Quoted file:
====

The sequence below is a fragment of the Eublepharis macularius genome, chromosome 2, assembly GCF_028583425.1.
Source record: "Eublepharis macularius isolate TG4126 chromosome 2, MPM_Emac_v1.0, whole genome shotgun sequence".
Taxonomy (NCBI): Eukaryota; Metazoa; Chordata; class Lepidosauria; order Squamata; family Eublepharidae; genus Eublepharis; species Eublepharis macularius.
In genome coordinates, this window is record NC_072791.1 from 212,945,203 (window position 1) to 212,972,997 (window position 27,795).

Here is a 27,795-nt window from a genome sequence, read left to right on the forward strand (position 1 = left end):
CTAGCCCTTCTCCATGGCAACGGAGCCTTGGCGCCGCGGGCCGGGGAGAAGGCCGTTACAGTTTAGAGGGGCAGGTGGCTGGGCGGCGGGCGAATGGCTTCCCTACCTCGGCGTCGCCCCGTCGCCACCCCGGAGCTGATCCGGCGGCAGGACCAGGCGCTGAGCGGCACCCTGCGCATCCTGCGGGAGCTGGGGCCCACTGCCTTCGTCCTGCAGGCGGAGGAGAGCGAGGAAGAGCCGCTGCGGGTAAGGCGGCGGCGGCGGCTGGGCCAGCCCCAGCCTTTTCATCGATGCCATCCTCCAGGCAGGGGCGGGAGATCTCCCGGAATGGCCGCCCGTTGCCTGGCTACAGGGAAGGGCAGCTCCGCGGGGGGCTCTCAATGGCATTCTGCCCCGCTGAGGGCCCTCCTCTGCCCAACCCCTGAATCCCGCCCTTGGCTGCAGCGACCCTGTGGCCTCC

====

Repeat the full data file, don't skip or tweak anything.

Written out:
The sequence below is a fragment of the Eublepharis macularius genome, chromosome 2, assembly GCF_028583425.1.
Source record: "Eublepharis macularius isolate TG4126 chromosome 2, MPM_Emac_v1.0, whole genome shotgun sequence".
Taxonomy (NCBI): Eukaryota; Metazoa; Chordata; class Lepidosauria; order Squamata; family Eublepharidae; genus Eublepharis; species Eublepharis macularius.
In genome coordinates, this window is record NC_072791.1 from 212,945,203 (window position 1) to 212,972,997 (window position 27,795).

Here is a 27,795-nt window from a genome sequence, read left to right on the forward strand (position 1 = left end):
CTAGCCCTTCTCCATGGCAACGGAGCCTTGGCGCCGCGGGCCGGGGAGAAGGCCGTTACAGTTTAGAGGGGCAGGTGGCTGGGCGGCGGGCGAATGGCTTCCCTACCTCGGCGTCGCCCCGTCGCCACCCCGGAGCTGATCCGGCGGCAGGACCAGGCGCTGAGCGGCACCCTGCGCATCCTGCGGGAGCTGGGGCCCACTGCCTTCGTCCTGCAGGCGGAGGAGAGCGAGGAAGAGCCGCTGCGGGTAAGGCGGCGGCGGCGGCTGGGCCAGCCCCAGCCTTTTCATCGATGCCATCCTCCAGGCAGGGGCGGGAGATCTCCCGGAATGGCCGCCCGTTGCCTGGCTACAGGGAAGGGCAGCTCCGCGGGGGGCTCTCAATGGCATTCTGCCCCGCTGAGGGCCCTCCTCTGCCCAACCCCTGAATCCCGCCCTTGGCTGCAGCGACCCTGTGGCCTCC